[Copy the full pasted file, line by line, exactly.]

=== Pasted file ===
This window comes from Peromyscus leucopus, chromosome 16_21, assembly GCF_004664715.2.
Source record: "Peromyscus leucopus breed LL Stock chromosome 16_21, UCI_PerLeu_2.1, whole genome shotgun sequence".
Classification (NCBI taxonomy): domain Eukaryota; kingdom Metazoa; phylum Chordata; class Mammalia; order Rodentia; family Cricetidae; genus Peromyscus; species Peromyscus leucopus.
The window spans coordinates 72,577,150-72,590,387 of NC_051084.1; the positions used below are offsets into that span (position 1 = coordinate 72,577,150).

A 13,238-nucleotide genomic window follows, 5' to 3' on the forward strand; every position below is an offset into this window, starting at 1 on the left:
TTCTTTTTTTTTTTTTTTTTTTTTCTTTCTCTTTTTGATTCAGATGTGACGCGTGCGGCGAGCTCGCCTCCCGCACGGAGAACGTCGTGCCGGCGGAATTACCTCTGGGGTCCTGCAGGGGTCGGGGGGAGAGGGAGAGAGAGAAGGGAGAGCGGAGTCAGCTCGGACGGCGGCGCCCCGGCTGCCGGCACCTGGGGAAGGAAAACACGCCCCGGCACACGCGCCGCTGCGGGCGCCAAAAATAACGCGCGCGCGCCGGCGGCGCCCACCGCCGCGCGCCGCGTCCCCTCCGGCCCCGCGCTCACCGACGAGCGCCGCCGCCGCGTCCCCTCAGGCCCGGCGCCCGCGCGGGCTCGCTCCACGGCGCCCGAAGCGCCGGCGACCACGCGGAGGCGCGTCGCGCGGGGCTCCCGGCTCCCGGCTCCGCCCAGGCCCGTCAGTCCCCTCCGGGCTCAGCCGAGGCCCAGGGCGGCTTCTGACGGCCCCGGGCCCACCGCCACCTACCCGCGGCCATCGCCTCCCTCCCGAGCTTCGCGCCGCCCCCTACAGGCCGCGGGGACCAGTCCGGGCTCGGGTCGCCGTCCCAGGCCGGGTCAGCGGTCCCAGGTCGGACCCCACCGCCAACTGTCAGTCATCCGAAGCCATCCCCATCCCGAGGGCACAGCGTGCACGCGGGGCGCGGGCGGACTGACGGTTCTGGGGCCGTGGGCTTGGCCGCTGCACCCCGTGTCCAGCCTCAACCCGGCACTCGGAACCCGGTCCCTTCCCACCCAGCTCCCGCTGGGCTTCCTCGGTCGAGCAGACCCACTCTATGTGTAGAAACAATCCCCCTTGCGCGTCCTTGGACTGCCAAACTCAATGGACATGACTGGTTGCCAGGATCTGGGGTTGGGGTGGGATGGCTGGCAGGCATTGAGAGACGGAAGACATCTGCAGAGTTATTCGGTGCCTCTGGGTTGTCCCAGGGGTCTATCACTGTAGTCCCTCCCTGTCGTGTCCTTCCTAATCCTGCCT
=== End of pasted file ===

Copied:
This window comes from Peromyscus leucopus, chromosome 16_21, assembly GCF_004664715.2.
Source record: "Peromyscus leucopus breed LL Stock chromosome 16_21, UCI_PerLeu_2.1, whole genome shotgun sequence".
Classification (NCBI taxonomy): domain Eukaryota; kingdom Metazoa; phylum Chordata; class Mammalia; order Rodentia; family Cricetidae; genus Peromyscus; species Peromyscus leucopus.
The window spans coordinates 72,577,150-72,590,387 of NC_051084.1; the positions used below are offsets into that span (position 1 = coordinate 72,577,150).

A 13,238-nucleotide genomic window follows, 5' to 3' on the forward strand; every position below is an offset into this window, starting at 1 on the left:
TTCTTTTTTTTTTTTTTTTTTTTTCTTTCTCTTTTTGATTCAGATGTGACGCGTGCGGCGAGCTCGCCTCCCGCACGGAGAACGTCGTGCCGGCGGAATTACCTCTGGGGTCCTGCAGGGGTCGGGGGGAGAGGGAGAGAGAGAAGGGAGAGCGGAGTCAGCTCGGACGGCGGCGCCCCGGCTGCCGGCACCTGGGGAAGGAAAACACGCCCCGGCACACGCGCCGCTGCGGGCGCCAAAAATAACGCGCGCGCGCCGGCGGCGCCCACCGCCGCGCGCCGCGTCCCCTCCGGCCCCGCGCTCACCGACGAGCGCCGCCGCCGCGTCCCCTCAGGCCCGGCGCCCGCGCGGGCTCGCTCCACGGCGCCCGAAGCGCCGGCGACCACGCGGAGGCGCGTCGCGCGGGGCTCCCGGCTCCCGGCTCCGCCCAGGCCCGTCAGTCCCCTCCGGGCTCAGCCGAGGCCCAGGGCGGCTTCTGACGGCCCCGGGCCCACCGCCACCTACCCGCGGCCATCGCCTCCCTCCCGAGCTTCGCGCCGCCCCCTACAGGCCGCGGGGACCAGTCCGGGCTCGGGTCGCCGTCCCAGGCCGGGTCAGCGGTCCCAGGTCGGACCCCACCGCCAACTGTCAGTCATCCGAAGCCATCCCCATCCCGAGGGCACAGCGTGCACGCGGGGCGCGGGCGGACTGACGGTTCTGGGGCCGTGGGCTTGGCCGCTGCACCCCGTGTCCAGCCTCAACCCGGCACTCGGAACCCGGTCCCTTCCCACCCAGCTCCCGCTGGGCTTCCTCGGTCGAGCAGACCCACTCTATGTGTAGAAACAATCCCCCTTGCGCGTCCTTGGACTGCCAAACTCAATGGACATGACTGGTTGCCAGGATCTGGGGTTGGGGTGGGATGGCTGGCAGGCATTGAGAGACGGAAGACATCTGCAGAGTTATTCGGTGCCTCTGGGTTGTCCCAGGGGTCTATCACTGTAGTCCCTCCCTGTCGTGTCCTTCCTAATCCTGCCT